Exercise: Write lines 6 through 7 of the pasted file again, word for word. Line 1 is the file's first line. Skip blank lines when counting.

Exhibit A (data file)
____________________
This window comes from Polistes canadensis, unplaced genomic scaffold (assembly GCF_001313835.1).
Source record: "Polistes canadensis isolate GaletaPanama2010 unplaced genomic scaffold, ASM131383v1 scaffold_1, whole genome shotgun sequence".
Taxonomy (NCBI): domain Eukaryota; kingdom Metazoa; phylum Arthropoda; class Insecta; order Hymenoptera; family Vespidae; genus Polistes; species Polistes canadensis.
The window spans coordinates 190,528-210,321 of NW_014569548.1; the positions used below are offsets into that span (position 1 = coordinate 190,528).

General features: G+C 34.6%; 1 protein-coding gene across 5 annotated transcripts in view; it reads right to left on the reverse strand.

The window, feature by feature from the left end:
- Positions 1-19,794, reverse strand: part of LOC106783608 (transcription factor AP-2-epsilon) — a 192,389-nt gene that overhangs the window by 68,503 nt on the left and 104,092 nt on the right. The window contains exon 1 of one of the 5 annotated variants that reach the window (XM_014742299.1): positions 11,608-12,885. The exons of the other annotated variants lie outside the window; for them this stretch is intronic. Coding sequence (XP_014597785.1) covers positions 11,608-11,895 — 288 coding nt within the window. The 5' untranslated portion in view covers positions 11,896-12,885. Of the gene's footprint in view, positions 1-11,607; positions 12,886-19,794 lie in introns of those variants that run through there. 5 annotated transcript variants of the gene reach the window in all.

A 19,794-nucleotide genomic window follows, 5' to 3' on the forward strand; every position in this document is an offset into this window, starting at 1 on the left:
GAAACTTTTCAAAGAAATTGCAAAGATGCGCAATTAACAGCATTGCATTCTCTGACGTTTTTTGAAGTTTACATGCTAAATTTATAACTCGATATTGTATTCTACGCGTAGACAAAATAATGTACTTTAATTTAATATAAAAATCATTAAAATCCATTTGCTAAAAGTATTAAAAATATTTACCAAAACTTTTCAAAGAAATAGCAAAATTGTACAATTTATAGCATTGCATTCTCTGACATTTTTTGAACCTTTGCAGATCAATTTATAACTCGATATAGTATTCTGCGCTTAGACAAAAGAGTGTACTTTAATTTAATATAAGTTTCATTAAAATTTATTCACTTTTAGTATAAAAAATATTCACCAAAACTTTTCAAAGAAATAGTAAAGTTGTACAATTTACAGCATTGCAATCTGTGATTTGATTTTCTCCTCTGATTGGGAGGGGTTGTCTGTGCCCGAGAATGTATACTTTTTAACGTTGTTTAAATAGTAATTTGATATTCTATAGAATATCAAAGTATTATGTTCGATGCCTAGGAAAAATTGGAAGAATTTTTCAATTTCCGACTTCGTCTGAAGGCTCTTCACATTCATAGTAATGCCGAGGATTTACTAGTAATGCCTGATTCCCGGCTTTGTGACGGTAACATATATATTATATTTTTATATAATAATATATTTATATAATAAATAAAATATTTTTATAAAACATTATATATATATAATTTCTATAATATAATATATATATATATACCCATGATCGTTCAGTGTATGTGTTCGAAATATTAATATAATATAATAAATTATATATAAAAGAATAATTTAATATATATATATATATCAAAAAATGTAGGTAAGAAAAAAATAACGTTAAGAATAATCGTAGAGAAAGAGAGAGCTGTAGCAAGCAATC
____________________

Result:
The window, feature by feature from the left end:
- Positions 1-19,794, reverse strand: part of LOC106783608 (transcription factor AP-2-epsilon) — a 192,389-nt gene that overhangs the window by 68,503 nt on the left and 104,092 nt on the right. The window contains exon 1 of one of the 5 annotated variants that reach the window (XM_014742299.1): positions 11,608-12,885. The exons of the other annotated variants lie outside the window; for them this stretch is intronic. Coding sequence (XP_014597785.1) covers positions 11,608-11,895 — 288 coding nt within the window. The 5' untranslated portion in view covers positions 11,896-12,885. Of the gene's footprint in view, positions 1-11,607; positions 12,886-19,794 lie in introns of those variants that run through there. 5 annotated transcript variants of the gene reach the window in all.